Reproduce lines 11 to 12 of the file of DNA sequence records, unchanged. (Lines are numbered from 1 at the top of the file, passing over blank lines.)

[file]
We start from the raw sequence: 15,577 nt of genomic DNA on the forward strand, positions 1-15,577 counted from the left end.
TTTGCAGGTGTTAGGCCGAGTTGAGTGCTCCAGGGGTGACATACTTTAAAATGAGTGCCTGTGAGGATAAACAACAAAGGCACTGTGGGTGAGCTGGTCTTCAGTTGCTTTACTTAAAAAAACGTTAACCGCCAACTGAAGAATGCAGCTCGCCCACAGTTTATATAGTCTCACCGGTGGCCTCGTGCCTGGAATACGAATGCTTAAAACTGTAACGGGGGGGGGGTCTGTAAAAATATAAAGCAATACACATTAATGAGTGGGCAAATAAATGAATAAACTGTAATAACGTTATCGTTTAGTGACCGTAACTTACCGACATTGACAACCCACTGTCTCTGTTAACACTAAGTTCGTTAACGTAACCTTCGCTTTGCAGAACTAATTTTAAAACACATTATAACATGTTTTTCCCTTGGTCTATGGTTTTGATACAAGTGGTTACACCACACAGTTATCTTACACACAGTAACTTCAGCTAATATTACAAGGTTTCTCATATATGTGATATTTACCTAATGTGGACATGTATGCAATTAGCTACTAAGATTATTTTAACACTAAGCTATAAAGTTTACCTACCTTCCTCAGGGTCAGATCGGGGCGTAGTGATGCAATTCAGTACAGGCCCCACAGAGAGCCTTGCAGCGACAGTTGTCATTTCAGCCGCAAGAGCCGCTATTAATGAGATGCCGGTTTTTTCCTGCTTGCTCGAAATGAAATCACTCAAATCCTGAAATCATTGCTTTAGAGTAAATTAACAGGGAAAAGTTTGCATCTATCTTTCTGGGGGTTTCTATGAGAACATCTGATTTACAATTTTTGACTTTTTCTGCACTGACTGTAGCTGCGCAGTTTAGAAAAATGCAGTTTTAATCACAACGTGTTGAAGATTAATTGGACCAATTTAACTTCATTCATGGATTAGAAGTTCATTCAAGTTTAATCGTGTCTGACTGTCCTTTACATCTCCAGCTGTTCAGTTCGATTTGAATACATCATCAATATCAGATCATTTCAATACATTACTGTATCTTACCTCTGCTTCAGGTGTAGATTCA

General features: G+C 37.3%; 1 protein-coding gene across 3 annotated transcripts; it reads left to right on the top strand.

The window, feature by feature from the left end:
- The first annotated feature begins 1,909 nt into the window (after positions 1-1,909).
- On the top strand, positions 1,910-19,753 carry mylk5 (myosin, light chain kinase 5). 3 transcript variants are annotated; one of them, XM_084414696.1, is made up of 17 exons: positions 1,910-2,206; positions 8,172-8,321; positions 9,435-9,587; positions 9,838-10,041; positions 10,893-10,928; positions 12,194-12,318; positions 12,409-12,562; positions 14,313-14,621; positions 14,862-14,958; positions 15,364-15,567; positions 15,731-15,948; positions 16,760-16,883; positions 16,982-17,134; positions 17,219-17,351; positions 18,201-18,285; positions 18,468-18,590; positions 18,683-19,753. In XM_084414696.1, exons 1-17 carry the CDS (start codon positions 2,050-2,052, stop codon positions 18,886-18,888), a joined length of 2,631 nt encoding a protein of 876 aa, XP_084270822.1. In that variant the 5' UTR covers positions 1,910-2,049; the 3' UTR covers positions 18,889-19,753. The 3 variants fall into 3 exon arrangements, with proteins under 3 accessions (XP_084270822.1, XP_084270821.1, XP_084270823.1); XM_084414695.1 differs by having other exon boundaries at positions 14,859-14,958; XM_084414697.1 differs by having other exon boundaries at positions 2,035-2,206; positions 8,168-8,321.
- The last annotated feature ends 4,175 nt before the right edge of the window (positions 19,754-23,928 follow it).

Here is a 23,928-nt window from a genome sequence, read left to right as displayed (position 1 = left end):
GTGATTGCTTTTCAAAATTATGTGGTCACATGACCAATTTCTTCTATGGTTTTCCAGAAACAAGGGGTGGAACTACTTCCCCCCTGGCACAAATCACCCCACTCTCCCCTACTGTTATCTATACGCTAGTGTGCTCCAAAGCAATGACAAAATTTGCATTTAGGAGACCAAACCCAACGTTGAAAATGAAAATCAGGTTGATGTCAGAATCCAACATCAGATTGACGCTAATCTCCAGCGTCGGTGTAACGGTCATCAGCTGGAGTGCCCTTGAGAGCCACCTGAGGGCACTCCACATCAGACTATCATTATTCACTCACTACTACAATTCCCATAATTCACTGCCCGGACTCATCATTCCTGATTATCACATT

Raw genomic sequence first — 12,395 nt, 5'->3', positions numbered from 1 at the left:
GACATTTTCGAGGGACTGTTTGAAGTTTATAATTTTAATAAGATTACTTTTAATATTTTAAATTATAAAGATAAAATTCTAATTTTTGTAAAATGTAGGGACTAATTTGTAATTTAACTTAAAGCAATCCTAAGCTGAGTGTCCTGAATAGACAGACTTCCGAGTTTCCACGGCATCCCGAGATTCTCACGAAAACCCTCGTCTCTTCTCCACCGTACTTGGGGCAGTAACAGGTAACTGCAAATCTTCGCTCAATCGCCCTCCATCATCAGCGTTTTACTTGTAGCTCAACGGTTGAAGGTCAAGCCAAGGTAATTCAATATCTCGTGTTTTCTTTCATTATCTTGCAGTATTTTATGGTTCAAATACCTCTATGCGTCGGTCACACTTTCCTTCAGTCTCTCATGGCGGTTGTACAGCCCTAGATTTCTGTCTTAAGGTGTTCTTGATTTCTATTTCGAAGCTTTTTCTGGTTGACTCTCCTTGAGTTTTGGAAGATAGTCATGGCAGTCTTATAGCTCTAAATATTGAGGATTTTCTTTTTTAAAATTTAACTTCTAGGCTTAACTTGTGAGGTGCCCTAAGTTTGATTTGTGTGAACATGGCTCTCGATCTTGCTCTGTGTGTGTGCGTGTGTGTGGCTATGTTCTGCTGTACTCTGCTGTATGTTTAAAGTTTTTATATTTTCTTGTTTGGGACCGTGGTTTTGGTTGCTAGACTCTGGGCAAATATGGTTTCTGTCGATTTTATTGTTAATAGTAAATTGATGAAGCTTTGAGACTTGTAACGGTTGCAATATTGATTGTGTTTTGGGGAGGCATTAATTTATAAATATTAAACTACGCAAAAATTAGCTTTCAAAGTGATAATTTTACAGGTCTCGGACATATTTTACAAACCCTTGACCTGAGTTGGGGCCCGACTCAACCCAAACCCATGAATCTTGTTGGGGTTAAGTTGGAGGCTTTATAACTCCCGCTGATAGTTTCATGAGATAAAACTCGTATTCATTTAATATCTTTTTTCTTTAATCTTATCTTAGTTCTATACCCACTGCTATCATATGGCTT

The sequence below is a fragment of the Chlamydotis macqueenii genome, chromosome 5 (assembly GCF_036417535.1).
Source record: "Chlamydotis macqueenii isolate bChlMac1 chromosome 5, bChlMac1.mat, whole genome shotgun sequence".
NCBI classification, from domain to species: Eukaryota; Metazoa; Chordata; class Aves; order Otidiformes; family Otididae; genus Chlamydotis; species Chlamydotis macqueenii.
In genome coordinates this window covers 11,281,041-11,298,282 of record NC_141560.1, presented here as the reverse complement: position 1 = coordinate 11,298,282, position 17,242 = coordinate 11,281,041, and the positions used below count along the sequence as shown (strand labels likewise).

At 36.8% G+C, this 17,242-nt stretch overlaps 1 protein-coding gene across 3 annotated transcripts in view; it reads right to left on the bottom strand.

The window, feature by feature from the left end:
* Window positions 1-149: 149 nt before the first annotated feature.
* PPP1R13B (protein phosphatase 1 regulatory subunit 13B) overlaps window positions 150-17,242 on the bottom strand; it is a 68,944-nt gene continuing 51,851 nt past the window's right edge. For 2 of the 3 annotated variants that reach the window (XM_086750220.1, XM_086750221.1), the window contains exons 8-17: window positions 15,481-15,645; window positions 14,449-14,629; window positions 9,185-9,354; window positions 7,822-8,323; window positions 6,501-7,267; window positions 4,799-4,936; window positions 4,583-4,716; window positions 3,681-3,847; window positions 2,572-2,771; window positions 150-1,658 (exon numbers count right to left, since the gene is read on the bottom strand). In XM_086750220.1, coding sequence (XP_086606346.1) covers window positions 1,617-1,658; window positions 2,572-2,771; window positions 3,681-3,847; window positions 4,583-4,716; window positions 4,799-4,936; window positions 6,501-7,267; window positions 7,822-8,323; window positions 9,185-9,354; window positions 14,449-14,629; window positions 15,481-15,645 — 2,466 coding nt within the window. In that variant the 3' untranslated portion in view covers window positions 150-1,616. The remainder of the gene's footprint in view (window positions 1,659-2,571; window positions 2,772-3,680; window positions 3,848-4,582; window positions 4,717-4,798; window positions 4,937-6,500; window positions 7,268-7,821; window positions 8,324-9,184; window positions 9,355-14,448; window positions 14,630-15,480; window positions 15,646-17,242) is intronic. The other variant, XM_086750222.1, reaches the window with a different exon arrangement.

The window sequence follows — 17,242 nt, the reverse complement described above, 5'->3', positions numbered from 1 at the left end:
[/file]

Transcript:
GACATTTTCGAGGGACTGTTTGAAGTTTATAATTTTAATAAGATTACTTTTAATATTTTAAATTATAAAGATAAAATTCTAATTTTTGTAAAATGTAGGGACTAATTTGTAATTTAACTTAAAGCAATCCTAAGCTGAGTGTCCTGAATAGACAGACTTCCGAGTTTCCACGGCATCCCGAGATTCTCACGAAAACCCTCGTCTCTTCTCCACCGTACTTGGGGCAGTAACAGGTAACTGCAAATCTTCGCTCAATCGCCCTCCATCATCAGCGTTTTACTTGTAGCTCAACGGTTGAAGGTCAAGCCAAGGTAATTCAATATCTCGTGTTTTCTTTCATTATCTTGCAGTATTTTATGGTTCAAATACCTCTATGCGTCGGTCACACTTTCCTTCAGTCTCTCATGGCGGTTGTACAGCCCTAGATTTCTGTCTTAAGGTGTTCTTGATTTCTATTTCGAAGCTTTTTCTGGTTGACTCTCCTTGAGTTTTGGAAGATAGTCATGGCAGTCTTATAGCTCTAAATATTGAGGATTTTCTTTTTTAAAATTTAACTTCTAGGCTTAACTTGTGAGGTGCCCTAAGTTTGATTTGTGTGAACATGGCTCTCGATCTTGCTCTGTGTGTGTGCGTGTGTGTGGCTATGTTCTGCTGTACTCTGCTGTATGTTTAAAGTTTTTATATTTTCTTGTTTGGGACCGTGGTTTTGGTTGCTAGACTCTGGGCAAATATGGTTTCTGTCGATTTTATTGTTAATAGTAAATTGATGAAGCTTTGAGACTTGTAACGGTTGCAATATTGATTGTGTTTTGGGGAGGCATTAATTTATAAATATTAAACTACGCAAAAATTAGCTTTCAAAGTGATAATTTTACAGGTCTCGGACATATTTTACAAACCCTTGACCTGAGTTGGGGCCCGACTCAACCCAAACCCATGAATCTTGTTGGGGTTAAGTTGGAGGCTTTATAACTCCCGCTGATAGTTTCATGAGATAAAACTCGTATTCATTTAATATCTTTTTTCTTTAATCTTATCTTAGTTCTATACCCACTGCTATCATATGGCTT

The sequence below is a fragment of the Chlamydotis macqueenii genome, chromosome 5 (assembly GCF_036417535.1).